Beth Smith

February 11, 1993|By Beth Smith

I ONCE had a cat that sat on my head. She was a funny little thing, with a long, gray rat tail and a face that looked just like ET. She was a six-pound blue point Siamese, very delicate, very arrogant. She was not friendly. When strangers arrived, she would run to hide, abandoning her usual sophisticated strut for a weird little lizard hop. We laughed and called her lizard cat.

She tolerated the family, but she loved me. At night when I worked late, she would come into my office, jump on the desk, sit under the lamp, look at me with liquid blue eyes and demand that I turn off the computer.

Then after I tucked myself in and the light was out, she would climb on the bed, step gingerly over my husband and curl right around my face. Sometimes she would sleep against my cheek. Once I had a toothache, and her warm little gray body pressed against my jaw like a soft hot water bottle and soothed the pain.

My cat died last week, very suddenly. One day she seemed healthy, and we marveled when we calculated that she was 17. A week later she was dead. A virus, said the vet. Her lungs were full. And, although we dosed her with antibiotics, she wouldn't eat, and she died.

I knew she was dying. I held her and patted her, worried over her. I wrapped her in an afghan, put her on the bedroom chair and turned on the light. It shone on her tiny hairless ears, warming them like sunshine.

For a few days she sat cocooned on the chair. Her eyes never closed. Occasionally, she cried loudly in her baby-like Siamese meow. Sometimes she just sort of chirped. But the vet said she wasn't in pain.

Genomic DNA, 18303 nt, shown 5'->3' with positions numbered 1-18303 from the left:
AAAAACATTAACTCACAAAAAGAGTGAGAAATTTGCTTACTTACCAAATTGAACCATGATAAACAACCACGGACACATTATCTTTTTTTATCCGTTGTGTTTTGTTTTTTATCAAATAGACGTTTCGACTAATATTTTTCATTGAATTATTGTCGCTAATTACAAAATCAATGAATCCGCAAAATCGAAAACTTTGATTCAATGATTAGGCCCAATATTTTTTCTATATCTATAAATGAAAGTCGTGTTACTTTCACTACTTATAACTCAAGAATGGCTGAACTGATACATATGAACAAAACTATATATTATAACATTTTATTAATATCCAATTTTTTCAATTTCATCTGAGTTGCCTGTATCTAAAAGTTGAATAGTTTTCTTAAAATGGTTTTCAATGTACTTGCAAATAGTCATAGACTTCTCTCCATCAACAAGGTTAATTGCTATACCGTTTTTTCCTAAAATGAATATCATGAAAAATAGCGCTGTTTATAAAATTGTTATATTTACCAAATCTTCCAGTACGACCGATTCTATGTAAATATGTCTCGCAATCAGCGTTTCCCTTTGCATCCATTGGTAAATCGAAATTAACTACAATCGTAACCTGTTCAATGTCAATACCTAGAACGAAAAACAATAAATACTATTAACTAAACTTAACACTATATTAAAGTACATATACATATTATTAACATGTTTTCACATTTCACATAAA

The night before she died, I felt something tugging at my covers, and I looked and saw Samantha pulling herself up on the bed. I picked her up and put her cold, bony body beneath the quilt and warmed her.

She stayed still and quiet. She didn't sit on my head, but now and then she purred in stops and starts. In the morning, I found her behind the toilet in the bathroom, just barely breathing.

When I was little, my grandmother once told me that cats know when they are going to die, and they seek a hiding place so they won't be a bother. For a few days, Samantha looked for her hiding place. I guess she didn't want to be a bother. I found her under the bed, under the chair, under the desk. I pulled her out, warmed her, tried to coax water down her throat, a bit of food.

But independent as always, she wasn't moved by my efforts.

I wanted her to die quietly, but she didn't. She kicked and howled into the darkness. I cried, and then she was gone.

This morning my husband buried her beneath the apple tree along with the other assorted pets whose paths have crossed ours during these 28 years of marriage. He said gruffly, "No more animals. I'm getting too old." Samantha, like all the creatures who have shared our lives, had softly niched herself into his grown-up, complicated, hard-ball existence and made him laugh.

Her death left just a little empty spot in a great big life, but he felt it.

We will find a kitten sometime soon. We will take it into our living space and put up with litter boxes, torn slip covers, open cans of smelly salmon and hair balls on the sofa. Because cats, like faithful dogs, lop-earred rabbits and all the other creatures that we allow into our hurried lives, can squeeze right through the bramble bush of trouble, confusion and fret that grows around us as the years pile up.

They snuggle up close, warming our aging bodies and easing our fears. They don't demand that we be witty or smart or beautiful or rich. They don't care if we've made it or if we haven't. They say, "Touch me and you'll feel better."

$ If you do, you will.

Beth Smith writes from Hunt Valley.

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